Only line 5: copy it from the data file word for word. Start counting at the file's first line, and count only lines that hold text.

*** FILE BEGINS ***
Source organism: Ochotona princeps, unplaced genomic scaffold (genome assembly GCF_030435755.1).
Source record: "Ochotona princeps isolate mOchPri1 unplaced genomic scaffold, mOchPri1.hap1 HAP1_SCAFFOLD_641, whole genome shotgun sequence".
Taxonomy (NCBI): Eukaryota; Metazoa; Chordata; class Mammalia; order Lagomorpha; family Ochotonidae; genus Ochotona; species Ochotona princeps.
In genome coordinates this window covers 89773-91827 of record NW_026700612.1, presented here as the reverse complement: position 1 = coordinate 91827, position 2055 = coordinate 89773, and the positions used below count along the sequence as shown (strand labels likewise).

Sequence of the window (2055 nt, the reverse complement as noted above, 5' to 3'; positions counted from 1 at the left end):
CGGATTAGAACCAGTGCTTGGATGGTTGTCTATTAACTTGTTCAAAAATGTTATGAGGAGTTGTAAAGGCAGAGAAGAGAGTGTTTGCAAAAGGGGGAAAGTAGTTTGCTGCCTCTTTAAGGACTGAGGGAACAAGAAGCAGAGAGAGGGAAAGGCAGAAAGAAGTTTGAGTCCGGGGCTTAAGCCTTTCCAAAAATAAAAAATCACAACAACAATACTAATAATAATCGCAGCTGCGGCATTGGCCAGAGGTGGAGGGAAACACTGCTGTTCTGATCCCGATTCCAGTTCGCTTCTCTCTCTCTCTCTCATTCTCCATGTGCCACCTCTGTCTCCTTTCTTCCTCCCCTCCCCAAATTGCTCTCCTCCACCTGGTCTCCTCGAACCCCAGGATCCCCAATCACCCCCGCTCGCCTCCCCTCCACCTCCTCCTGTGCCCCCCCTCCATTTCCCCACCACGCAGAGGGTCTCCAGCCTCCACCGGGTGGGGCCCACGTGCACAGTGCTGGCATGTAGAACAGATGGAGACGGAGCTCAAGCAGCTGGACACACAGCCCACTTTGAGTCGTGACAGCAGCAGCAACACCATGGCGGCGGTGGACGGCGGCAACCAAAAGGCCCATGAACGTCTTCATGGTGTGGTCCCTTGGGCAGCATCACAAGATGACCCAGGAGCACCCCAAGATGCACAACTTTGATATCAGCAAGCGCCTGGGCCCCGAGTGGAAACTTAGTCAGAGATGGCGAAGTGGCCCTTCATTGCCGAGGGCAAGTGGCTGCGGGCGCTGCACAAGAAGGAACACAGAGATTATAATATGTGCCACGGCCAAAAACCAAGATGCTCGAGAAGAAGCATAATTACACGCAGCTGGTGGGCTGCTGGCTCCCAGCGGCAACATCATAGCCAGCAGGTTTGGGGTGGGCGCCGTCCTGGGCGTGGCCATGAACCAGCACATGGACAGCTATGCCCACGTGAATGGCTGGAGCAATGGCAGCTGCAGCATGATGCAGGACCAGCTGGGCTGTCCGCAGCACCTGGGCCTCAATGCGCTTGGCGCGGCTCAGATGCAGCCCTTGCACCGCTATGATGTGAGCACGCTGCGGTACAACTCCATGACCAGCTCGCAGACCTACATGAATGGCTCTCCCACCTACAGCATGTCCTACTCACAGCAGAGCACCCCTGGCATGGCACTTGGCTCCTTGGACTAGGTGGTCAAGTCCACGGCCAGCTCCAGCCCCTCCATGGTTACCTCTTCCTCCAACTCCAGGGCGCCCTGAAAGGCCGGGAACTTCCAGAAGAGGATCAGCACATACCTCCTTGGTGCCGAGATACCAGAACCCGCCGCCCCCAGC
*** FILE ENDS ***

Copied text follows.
Sequence of the window (2055 nt, the reverse complement as noted above, 5' to 3'; positions counted from 1 at the left end):